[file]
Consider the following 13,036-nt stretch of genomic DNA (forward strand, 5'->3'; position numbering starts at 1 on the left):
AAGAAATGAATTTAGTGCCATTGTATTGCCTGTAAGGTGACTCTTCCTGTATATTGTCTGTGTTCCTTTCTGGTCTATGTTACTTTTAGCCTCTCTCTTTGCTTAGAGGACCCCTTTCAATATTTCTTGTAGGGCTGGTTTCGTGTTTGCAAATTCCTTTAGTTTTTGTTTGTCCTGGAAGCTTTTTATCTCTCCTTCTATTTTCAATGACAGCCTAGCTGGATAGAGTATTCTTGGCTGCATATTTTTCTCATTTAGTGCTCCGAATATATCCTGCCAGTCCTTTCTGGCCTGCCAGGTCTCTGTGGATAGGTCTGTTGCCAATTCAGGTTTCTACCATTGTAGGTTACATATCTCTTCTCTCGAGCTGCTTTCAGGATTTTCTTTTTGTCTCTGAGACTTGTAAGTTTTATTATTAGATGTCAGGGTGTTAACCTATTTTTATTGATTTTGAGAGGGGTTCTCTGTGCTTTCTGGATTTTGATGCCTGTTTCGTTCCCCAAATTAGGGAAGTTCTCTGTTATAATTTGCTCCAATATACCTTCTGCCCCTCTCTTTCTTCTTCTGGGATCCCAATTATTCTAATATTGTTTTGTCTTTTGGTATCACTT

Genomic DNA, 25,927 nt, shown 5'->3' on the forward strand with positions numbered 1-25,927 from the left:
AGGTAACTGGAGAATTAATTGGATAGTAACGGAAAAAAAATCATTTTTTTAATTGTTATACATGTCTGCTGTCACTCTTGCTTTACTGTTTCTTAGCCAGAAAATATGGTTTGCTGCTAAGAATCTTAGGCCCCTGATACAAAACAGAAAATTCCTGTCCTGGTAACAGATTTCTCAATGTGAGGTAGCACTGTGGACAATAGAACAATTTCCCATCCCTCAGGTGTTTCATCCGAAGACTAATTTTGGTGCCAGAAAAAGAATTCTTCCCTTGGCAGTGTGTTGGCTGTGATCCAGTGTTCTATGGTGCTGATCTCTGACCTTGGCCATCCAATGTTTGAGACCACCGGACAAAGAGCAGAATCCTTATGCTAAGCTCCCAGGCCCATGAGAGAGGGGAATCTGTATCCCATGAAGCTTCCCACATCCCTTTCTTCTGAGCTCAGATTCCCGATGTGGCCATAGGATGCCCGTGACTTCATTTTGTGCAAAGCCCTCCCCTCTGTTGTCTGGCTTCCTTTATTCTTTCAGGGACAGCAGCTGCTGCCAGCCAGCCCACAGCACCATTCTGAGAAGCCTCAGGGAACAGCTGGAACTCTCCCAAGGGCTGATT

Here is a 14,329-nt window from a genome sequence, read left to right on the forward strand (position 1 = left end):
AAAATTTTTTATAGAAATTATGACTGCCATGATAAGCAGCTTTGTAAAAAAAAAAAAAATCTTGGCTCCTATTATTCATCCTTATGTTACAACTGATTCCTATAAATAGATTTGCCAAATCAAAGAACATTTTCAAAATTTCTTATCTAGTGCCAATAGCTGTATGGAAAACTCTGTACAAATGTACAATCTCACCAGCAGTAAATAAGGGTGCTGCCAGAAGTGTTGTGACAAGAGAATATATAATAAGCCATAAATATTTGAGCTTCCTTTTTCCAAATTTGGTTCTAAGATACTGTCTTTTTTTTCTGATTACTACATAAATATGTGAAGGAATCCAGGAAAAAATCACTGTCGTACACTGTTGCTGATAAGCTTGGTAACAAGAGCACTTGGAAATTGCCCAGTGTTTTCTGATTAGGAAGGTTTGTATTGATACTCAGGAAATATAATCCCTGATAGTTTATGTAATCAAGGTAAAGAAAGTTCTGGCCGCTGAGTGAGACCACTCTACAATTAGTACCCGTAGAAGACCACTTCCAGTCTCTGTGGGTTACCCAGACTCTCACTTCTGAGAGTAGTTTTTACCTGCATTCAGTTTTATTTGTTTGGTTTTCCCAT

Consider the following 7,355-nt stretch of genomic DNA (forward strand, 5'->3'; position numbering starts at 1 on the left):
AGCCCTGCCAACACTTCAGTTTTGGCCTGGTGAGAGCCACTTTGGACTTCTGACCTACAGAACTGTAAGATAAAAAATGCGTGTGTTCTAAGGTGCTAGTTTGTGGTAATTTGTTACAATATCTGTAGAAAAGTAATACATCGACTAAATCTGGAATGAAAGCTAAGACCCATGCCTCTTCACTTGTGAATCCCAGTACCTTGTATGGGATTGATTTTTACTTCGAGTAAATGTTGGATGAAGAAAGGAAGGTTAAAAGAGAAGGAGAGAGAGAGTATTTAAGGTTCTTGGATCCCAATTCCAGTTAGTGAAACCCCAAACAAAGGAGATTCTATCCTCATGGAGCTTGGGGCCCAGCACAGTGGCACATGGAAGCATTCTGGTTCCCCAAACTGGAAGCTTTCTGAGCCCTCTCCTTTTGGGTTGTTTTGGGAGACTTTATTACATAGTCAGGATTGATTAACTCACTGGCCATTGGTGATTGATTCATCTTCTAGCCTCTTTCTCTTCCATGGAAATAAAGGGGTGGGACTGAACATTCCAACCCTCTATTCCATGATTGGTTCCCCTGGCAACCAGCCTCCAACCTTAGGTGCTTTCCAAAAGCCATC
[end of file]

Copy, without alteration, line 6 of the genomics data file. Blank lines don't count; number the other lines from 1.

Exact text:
AAAATTTTTTATAGAAATTATGACTGCCATGATAAGCAGCTTTGTAAAAAAAAAAAAAATCTTGGCTCCTATTATTCATCCTTATGTTACAACTGATTCCTATAAATAGATTTGCCAAATCAAAGAACATTTTCAAAATTTCTTATCTAGTGCCAATAGCTGTATGGAAAACTCTGTACAAATGTACAATCTCACCAGCAGTAAATAAGGGTGCTGCCAGAAGTGTTGTGACAAGAGAATATATAATAAGCCATAAATATTTGAGCTTCCTTTTTCCAAATTTGGTTCTAAGATACTGTCTTTTTTTTCTGATTACTACATAAATATGTGAAGGAATCCAGGAAAAAATCACTGTCGTACACTGTTGCTGATAAGCTTGGTAACAAGAGCACTTGGAAATTGCCCAGTGTTTTCTGATTAGGAAGGTTTGTATTGATACTCAGGAAATATAATCCCTGATAGTTTATGTAATCAAGGTAAAGAAAGTTCTGGCCGCTGAGTGAGACCACTCTACAATTAGTACCCGTAGAAGACCACTTCCAGTCTCTGTGGGTTACCCAGACTCTCACTTCTGAGAGTAGTTTTTACCTGCATTCAGTTTTATTTGTTTGGTTTTCCCAT